4) Each print system has its fixation unit but it is also true that it is generally a lot cheaper than a traditional calender;
5) Some manufacturers can offer an upgrade path, when a new plotter (more color or more speed) will be released they can swap one plotter with the other preserving the investment on the calender, otherwise this investment will have the life time of its related plotter;
6) The cost of a plotter designed for direct printing on fabric is greater than a plotter to print on paper, vinyl;
7) In most cases it is not possible to use a simple polyester "because the inks tend to migrate on polyester fibers, whereby it is necessary to use fabric that has been prepared for digital printing;
8) Low efficiency "energy hog", inside the oven you create lots of smoke, exploding ink, evaporating any fabric treatments, all these fumes should be extracted almost continuously making the air inside the oven cooling down and you have to continually generate new hot air;
9) It is necessary to carry out a periodic cleaning of the calender to remove any impurities that settled during the heat;
10) The amount of heat that you can transfer in the same time is much lower compared to a contact system (in physics it is called enthalpy http://en.wikipedia.org/wiki/Enthalpy). For an empirical explanation, you can heat to 200°c the oven in your kitchen, if you are fast enough you can put your hand in and out the oven without being burned, but in the unlucky event that your hand touches the oven walls (even for a fraction of a second) you will immediately feel the consequence “on your skin”, this is the difference of enthalpy between a” contact” heating and a “non-contact” heating.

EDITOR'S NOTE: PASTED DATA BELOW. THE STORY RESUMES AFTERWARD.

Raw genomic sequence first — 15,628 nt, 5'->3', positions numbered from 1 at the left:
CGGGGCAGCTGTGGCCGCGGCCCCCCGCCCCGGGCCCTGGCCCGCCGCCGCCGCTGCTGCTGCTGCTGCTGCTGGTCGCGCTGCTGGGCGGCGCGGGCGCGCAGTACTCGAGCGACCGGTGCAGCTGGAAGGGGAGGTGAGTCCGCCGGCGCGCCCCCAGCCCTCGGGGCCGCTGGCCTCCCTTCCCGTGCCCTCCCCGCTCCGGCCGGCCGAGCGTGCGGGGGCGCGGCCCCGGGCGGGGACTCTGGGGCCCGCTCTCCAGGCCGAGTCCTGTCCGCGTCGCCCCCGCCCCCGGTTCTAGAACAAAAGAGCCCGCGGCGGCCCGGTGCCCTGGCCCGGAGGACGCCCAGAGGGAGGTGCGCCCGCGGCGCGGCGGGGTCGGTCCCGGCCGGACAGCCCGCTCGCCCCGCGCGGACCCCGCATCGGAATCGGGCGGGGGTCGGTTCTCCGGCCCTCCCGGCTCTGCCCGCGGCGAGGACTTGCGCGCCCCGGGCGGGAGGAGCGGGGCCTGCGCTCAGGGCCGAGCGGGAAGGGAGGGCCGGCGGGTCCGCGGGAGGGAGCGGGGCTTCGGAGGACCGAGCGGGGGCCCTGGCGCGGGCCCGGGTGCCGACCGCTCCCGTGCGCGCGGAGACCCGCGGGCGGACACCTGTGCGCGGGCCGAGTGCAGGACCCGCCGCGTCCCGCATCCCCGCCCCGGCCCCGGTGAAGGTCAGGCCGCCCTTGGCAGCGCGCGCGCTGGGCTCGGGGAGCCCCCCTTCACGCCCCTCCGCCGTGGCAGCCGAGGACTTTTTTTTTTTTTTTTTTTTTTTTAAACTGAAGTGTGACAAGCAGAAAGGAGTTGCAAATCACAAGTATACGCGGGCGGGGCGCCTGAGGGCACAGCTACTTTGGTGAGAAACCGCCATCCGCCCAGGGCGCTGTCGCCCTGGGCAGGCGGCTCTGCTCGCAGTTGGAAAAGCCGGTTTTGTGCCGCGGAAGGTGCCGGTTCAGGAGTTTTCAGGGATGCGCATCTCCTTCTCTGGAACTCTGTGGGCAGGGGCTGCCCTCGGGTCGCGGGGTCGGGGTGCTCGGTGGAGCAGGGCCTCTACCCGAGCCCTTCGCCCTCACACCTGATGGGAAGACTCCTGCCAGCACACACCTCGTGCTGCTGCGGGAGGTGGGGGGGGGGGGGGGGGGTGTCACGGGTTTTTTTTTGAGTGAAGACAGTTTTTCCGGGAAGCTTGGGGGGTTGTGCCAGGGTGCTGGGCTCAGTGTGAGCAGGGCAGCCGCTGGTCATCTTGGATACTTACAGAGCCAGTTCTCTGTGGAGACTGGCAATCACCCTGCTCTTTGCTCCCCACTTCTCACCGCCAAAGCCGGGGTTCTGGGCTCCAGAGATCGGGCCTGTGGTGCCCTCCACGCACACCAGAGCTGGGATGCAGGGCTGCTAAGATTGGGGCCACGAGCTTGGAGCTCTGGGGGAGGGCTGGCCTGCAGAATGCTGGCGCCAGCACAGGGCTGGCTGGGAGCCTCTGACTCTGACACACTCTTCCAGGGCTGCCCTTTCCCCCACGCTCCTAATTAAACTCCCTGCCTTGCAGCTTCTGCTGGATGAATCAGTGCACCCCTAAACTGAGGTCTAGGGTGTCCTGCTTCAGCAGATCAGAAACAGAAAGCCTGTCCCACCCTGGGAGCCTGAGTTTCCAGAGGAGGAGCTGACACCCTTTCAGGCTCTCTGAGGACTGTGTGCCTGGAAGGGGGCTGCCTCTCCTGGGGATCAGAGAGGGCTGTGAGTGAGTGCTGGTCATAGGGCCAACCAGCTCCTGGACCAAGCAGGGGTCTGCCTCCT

Risks during the printing phase/fixation

1) Heat without direct contact (convection/conduction) between ink/media is hardly controllable which may lead to uneven sublimation, some areas will be well sublimated, others areas will not;
2) When the ink in its gaseous state is not pressured or forced in any way to be in contact with the media those gases may create defects “smoking effect” especially between colored area and white ones;
3) In order to avoid the problems referred in point 2) is possible to use disperse inks instead of sublimation (they will not turn into gas) but generally they have colors that are not bright;
4) In order to avoid the problems referred in point 2) some manufacturers build up systems to circulate the air inside of the "oven" (also because the warm air tends to go upwards creating different temperature zones), but the movement of air can lead to contact between the different layers of fabric inside with even more disastrous consequences;
5) Not perfect sublimation particularly on heavy media: http://www.bergertextil.com/assets/Uploads/Berger-DyeSub-direct-printing-on-heavy-fabrics04-2011.pdf
6) Contact between the printed fabric and the cylinder inside the oven often creates ghosting images, this defect it is quite tricky because it shows up only after few week of printer running, too late to complain;